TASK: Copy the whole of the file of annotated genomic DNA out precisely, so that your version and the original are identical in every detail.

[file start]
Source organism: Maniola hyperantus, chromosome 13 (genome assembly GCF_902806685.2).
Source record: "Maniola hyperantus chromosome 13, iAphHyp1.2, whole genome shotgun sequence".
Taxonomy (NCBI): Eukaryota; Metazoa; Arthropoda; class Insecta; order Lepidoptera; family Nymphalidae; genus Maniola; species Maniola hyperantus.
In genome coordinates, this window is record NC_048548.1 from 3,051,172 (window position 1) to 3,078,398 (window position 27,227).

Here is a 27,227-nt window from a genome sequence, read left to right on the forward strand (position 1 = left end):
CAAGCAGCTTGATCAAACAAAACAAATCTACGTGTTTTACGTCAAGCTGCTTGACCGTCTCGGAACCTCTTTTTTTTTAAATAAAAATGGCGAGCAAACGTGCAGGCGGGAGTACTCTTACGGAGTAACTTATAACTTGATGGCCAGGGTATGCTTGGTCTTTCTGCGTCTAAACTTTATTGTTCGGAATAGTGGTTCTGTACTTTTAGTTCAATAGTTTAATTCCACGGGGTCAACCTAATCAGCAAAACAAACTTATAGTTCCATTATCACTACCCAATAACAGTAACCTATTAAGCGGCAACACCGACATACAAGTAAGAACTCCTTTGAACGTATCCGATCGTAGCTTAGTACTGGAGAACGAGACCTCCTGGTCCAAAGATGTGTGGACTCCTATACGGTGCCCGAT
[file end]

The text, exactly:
Source organism: Maniola hyperantus, chromosome 13 (genome assembly GCF_902806685.2).
Source record: "Maniola hyperantus chromosome 13, iAphHyp1.2, whole genome shotgun sequence".
Taxonomy (NCBI): Eukaryota; Metazoa; Arthropoda; class Insecta; order Lepidoptera; family Nymphalidae; genus Maniola; species Maniola hyperantus.
In genome coordinates, this window is record NC_048548.1 from 3,051,172 (window position 1) to 3,078,398 (window position 27,227).

Here is a 27,227-nt window from a genome sequence, read left to right on the forward strand (position 1 = left end):
CAAGCAGCTTGATCAAACAAAACAAATCTACGTGTTTTACGTCAAGCTGCTTGACCGTCTCGGAACCTCTTTTTTTTTAAATAAAAATGGCGAGCAAACGTGCAGGCGGGAGTACTCTTACGGAGTAACTTATAACTTGATGGCCAGGGTATGCTTGGTCTTTCTGCGTCTAAACTTTATTGTTCGGAATAGTGGTTCTGTACTTTTAGTTCAATAGTTTAATTCCACGGGGTCAACCTAATCAGCAAAACAAACTTATAGTTCCATTATCACTACCCAATAACAGTAACCTATTAAGCGGCAACACCGACATACAAGTAAGAACTCCTTTGAACGTATCCGATCGTAGCTTAGTACTGGAGAACGAGACCTCCTGGTCCAAAGATGTGTGGACTCCTATACGGTGCCCGAT